- If epigenetic changes occur in response to microgravity and it leads decreases in muscle and metabolism in the spaceflown C. elegans, it strongly suggests that similar epigenetic changes probably occur in humans. It may at least partially explain why muscle development responses to exercise training are reduced, and the difficulty of maintaining the muscle and bone mass of astronauts during spaceflight.
The research team tests three experimental conditions in each culture: ground control, 1G (control) centrifuge onboard the International Space Station (ISS), and micro-gravity samples onboard ISS. All larvae are maintained in stasis within S basal medium until initiation of the experiment. The experiment is activated once onboard the ISS by reintroducing animals to bacterial food. All experiments are carried out under temperature controlled conditions in the Cell Biology Experiment Facility (CBEF) within the KIBO module. Each duplicated culture of N2 wild type, hda-4 mutant, and sir-2.1 mutant is grown for 5days at 20°C. To separate the adult animals and the next progenies (L1 larvae), the liquid culture is filtered with 10μm nylon mesh filter. The adult animals trapped onto the filter are storage at −95°C in MELFI. The progenies passed through are inoculated again into new culture bag and grown for additional 5 days at 20°C. The sequential culturing and filtration are carried out until fourth generation. After recovering these frozen samples on the earth, the team studies the entire gene and protein expression, histone modifications, microRNA expression, and physiological changes in response to space environment.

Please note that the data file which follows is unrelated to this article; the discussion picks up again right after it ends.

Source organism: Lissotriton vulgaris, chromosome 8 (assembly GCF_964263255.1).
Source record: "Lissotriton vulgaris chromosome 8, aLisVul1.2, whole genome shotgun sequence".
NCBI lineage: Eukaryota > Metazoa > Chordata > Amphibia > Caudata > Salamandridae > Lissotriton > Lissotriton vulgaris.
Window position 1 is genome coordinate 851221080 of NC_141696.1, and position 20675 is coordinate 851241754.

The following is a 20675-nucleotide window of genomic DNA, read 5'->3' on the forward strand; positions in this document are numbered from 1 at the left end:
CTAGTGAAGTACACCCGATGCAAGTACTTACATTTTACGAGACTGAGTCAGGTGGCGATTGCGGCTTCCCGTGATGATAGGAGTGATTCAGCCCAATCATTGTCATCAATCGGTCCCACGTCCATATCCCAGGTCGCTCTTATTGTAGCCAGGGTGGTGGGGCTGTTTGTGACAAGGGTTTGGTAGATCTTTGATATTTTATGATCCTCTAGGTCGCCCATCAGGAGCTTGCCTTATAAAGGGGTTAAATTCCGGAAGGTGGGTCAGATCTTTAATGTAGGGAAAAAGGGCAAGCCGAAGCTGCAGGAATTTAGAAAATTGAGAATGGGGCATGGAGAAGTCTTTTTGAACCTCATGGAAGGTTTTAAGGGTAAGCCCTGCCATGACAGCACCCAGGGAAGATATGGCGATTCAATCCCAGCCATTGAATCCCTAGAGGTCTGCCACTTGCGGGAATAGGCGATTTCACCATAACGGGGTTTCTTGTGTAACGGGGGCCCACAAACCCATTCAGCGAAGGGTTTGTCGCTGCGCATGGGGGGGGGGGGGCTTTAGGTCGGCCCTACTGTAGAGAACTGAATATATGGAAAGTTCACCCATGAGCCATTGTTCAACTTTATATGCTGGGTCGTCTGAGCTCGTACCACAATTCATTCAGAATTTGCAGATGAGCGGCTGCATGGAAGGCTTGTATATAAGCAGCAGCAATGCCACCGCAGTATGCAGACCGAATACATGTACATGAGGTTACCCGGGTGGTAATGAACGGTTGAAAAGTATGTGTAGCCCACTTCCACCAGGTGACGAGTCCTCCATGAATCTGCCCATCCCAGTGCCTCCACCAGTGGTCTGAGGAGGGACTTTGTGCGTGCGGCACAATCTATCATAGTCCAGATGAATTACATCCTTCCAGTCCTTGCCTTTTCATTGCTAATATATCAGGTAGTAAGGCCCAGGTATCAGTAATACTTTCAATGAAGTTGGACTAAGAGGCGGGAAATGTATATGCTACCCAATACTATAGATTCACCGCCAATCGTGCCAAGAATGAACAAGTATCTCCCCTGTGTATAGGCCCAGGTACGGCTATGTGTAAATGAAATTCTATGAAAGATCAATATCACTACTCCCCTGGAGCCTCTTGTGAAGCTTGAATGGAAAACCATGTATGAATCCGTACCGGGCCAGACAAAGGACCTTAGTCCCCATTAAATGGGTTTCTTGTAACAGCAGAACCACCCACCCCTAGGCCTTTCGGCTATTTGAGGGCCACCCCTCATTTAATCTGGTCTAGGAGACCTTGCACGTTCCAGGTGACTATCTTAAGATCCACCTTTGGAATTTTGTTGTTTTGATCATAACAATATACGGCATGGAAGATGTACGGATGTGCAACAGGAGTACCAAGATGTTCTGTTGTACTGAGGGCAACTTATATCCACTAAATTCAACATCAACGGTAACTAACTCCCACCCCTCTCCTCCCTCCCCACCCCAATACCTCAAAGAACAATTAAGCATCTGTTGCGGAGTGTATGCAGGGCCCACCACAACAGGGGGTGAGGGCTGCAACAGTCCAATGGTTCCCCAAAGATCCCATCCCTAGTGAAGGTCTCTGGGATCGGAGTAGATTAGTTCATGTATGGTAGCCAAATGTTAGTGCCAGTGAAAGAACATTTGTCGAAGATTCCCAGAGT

Epigenetics means "outside the genes," or changes that can be inherited for several generations without affecting an organism's basic DNA. Researchers have proposed that microgravity causes such epigenetic changes in muscle, bone, and other cells that carry over through multiple generations, thus canceling exercise and other counter-measures designed to protect astronauts. Studying the growth of multiple generations of C. elegans in microgravity can enable investigators to study subtle shifts in gene expressions that may also occur in humans.
Bone and muscle loss are challenges facing an aging population on Earth, and patients after surgery. As with astronauts, proper exercise often is not possible to counteract this kind of deconditioning. Studies of C. elegans in microgravity help determine whether these losses occur as epigenetic shifts that might be fought using different medicines or therapies.